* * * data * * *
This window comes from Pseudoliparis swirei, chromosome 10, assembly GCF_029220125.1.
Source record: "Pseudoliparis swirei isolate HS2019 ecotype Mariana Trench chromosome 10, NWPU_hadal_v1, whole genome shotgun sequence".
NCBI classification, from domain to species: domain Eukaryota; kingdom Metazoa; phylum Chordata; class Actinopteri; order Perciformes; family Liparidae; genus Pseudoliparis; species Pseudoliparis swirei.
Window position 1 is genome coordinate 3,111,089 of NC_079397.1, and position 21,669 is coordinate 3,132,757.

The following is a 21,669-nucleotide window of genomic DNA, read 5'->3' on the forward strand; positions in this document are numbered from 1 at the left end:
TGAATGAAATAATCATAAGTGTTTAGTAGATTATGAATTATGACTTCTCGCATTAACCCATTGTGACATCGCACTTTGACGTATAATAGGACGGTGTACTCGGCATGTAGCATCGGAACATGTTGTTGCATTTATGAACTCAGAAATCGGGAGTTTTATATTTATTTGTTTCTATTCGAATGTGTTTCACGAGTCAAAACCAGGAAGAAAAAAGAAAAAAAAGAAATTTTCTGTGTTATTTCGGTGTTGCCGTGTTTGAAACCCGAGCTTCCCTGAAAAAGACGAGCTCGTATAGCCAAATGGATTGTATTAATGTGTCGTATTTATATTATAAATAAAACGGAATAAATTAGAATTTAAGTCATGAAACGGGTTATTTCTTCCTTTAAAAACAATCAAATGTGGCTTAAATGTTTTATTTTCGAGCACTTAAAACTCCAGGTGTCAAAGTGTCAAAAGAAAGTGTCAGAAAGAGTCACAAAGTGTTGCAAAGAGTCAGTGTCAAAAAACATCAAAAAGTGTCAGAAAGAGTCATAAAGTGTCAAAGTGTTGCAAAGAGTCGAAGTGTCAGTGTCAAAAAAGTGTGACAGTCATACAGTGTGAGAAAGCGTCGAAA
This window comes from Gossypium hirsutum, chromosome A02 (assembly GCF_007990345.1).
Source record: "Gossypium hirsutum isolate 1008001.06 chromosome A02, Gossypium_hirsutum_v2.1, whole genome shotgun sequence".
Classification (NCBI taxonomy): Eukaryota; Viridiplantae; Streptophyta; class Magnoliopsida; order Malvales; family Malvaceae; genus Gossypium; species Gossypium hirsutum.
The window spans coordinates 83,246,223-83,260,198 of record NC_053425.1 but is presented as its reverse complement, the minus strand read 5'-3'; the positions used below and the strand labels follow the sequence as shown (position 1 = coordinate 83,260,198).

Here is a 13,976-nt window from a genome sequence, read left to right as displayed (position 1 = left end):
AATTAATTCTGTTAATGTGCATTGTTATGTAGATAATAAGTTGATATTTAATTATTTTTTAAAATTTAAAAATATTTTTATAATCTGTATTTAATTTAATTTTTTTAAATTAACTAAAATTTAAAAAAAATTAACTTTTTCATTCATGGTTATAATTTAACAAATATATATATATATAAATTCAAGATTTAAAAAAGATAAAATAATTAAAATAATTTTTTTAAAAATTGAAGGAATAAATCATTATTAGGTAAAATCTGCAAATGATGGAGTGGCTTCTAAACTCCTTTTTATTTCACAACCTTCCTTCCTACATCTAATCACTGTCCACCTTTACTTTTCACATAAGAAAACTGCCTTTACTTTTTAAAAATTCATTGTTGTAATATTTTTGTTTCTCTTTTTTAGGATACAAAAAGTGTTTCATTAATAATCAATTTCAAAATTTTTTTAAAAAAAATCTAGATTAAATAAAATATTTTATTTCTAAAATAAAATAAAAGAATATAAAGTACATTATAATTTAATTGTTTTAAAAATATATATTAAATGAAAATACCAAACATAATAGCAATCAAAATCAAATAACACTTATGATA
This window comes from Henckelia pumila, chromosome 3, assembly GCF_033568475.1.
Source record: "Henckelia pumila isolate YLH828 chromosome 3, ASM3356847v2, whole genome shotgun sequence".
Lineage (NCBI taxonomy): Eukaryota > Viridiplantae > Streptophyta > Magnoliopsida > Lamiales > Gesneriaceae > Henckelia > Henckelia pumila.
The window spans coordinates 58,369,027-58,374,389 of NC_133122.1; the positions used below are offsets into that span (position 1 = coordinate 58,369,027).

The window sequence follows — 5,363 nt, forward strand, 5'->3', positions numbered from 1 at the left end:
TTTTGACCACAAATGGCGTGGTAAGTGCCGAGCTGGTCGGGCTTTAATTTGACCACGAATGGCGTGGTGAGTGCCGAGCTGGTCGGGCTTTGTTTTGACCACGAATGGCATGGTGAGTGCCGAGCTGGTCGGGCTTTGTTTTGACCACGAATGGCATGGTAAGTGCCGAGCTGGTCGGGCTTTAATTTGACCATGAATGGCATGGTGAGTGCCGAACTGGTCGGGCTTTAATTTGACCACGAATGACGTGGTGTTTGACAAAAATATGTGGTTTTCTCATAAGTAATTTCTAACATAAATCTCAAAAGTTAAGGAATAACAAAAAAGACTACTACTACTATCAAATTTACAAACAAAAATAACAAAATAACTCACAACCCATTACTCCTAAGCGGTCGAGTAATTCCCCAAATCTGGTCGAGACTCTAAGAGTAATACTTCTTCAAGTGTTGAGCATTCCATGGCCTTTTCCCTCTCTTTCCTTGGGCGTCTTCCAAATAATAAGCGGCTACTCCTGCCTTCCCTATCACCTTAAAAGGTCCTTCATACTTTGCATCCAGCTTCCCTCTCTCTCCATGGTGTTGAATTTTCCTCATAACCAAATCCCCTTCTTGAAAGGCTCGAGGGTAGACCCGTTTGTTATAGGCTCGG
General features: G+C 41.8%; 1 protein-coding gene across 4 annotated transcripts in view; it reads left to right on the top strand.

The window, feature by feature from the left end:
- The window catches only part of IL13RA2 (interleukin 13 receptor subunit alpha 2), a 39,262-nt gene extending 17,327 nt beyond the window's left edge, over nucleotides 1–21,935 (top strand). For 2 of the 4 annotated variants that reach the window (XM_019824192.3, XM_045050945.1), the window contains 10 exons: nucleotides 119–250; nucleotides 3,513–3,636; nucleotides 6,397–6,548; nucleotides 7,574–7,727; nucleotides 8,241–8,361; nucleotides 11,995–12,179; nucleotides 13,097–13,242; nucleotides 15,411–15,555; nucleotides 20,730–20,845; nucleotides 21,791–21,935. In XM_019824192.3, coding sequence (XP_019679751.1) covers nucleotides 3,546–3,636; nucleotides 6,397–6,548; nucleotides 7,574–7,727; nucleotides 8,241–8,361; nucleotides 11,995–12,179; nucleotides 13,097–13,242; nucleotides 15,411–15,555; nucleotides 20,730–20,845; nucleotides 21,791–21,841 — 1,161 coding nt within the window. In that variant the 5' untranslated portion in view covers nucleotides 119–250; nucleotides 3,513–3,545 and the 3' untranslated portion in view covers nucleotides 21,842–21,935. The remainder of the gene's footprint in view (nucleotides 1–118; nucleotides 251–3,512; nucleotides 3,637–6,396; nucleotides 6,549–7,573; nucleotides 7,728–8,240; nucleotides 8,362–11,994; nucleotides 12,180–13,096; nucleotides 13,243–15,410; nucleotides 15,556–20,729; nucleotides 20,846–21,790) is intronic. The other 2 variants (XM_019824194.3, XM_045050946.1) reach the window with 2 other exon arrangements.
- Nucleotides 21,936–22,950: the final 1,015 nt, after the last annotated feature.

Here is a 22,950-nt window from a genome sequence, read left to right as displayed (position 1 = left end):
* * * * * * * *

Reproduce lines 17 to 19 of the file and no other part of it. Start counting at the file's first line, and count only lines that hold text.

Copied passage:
The window sequence follows — 5,363 nt, forward strand, 5'->3', positions numbered from 1 at the left end:
TTTTGACCACAAATGGCGTGGTAAGTGCCGAGCTGGTCGGGCTTTAATTTGACCACGAATGGCGTGGTGAGTGCCGAGCTGGTCGGGCTTTGTTTTGACCACGAATGGCATGGTGAGTGCCGAGCTGGTCGGGCTTTGTTTTGACCACGAATGGCATGGTAAGTGCCGAGCTGGTCGGGCTTTAATTTGACCATGAATGGCATGGTGAGTGCCGAACTGGTCGGGCTTTAATTTGACCACGAATGACGTGGTGTTTGACAAAAATATGTGGTTTTCTCATAAGTAATTTCTAACATAAATCTCAAAAGTTAAGGAATAACAAAAAAGACTACTACTACTATCAAATTTACAAACAAAAATAACAAAATAACTCACAACCCATTACTCCTAAGCGGTCGAGTAATTCCCCAAATCTGGTCGAGACTCTAAGAGTAATACTTCTTCAAGTGTTGAGCATTCCATGGCCTTTTCCCTCTCTTTCCTTGGGCGTCTTCCAAATAATAAGCGGCTACTCCTGCCTTCCCTATCACCTTAAAAGGTCCTTCATACTTTGCATCCAGCTTCCCTCTCTCTCCATGGTGTTGAATTTTCCTCATAACCAAATCCCCTTCTTGAAAGGCTCGAGGGTAGACCCGTTTGTTATAGGCTCGG
General features: G+C 41.8%; 1 protein-coding gene across 4 annotated transcripts in view; it reads left to right on the top strand.